Wednesday, September 21, 2016
Grazing and fire behavior
We summer cattle in the mountains of Southeastern Idaho, and last week after checking the herd, we took the long way home through Bone and toured the area of the Henry’s Creek Fire. Ouch! The devastation along Willow Creek is hard to grasp. This once dense thicket of willows looks like a bombing range.
Fire is, from time-to-time, a natural occurrence, and there will undoubtedly be some beneficial effects of this fire as time goes on, but it will hardly offset the costs of fire-fighting to the taxpayer (in the millions) and the cost to wildlife through short term habitat destruction, nevermind the cost in private property damage. Worse yet is the nagging fear that this fire will be followed by more to come if drier, hotter summers become the norm. The desert west of us is where they have to worry about devastating range fires … right?
We drove to a vantage point where you can see where the Tex Creek Wildlife Management Area abuts private ground. It’s easy to observe the fence line contrast between the total annihilation of plant life caused by dense fuel loads (years of ungrazed grass) on the wildlife management side, and the much-reduced effects of the fire as it entered a landscape that had been grazed and consequently had less fuel. Is this difference significant to the recovery process?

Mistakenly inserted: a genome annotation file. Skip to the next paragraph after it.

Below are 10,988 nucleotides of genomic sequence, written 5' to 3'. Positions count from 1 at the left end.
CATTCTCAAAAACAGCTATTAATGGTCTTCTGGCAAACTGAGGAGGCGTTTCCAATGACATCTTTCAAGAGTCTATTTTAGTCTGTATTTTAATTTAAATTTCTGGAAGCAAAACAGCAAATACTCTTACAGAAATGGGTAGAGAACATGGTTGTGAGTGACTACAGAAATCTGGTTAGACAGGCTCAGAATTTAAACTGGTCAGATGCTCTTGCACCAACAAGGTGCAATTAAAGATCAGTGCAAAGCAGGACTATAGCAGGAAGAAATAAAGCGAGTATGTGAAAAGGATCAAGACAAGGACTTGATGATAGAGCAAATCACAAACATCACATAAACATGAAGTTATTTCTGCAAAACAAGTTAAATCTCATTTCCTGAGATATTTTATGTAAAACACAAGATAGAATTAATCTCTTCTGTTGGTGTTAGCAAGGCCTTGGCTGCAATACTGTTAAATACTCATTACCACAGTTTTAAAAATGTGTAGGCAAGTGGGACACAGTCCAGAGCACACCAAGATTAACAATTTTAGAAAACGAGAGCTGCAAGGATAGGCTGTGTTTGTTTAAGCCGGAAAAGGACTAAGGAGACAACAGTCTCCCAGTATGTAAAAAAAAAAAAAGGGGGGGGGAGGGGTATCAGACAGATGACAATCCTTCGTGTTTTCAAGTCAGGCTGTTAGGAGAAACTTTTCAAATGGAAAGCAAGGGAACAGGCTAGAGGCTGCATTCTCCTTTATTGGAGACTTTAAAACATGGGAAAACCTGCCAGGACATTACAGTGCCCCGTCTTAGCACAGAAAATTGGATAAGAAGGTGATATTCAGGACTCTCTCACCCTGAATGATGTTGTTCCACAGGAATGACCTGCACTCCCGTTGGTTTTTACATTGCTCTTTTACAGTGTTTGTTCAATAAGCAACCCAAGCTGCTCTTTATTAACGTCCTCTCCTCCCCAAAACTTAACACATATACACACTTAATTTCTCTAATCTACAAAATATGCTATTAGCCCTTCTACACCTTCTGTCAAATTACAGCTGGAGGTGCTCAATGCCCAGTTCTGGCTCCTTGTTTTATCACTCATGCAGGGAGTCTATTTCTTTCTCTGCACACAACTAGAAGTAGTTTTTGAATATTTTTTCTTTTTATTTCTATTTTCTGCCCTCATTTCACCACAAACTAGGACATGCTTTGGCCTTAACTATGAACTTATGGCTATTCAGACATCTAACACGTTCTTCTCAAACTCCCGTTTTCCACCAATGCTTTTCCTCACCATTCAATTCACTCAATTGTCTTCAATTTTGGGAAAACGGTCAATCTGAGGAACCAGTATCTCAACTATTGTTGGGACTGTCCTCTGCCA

The Wildlife Management Area, originally acquired as mitigation for the Ririe and Teton dams, encompasses some 34,000 acres. It provides vital winter habitat for 8,000 to 10,000 elk, deer and moose. We’ve yet to hear what percentage of the area burned, but we know it was significant.
This wildlife refuge, combined with Conservation Reserve Program lands in the vicinity, meant plenty of ground in the path of the fire was “set aside” from grazing. Did this have an impact on fire behavior? Is it time to consider adding domestic grazers to the management scheme of the Wildlife Management Area?
I’d like those two questions to quietly sit in the minds of wildlife managers.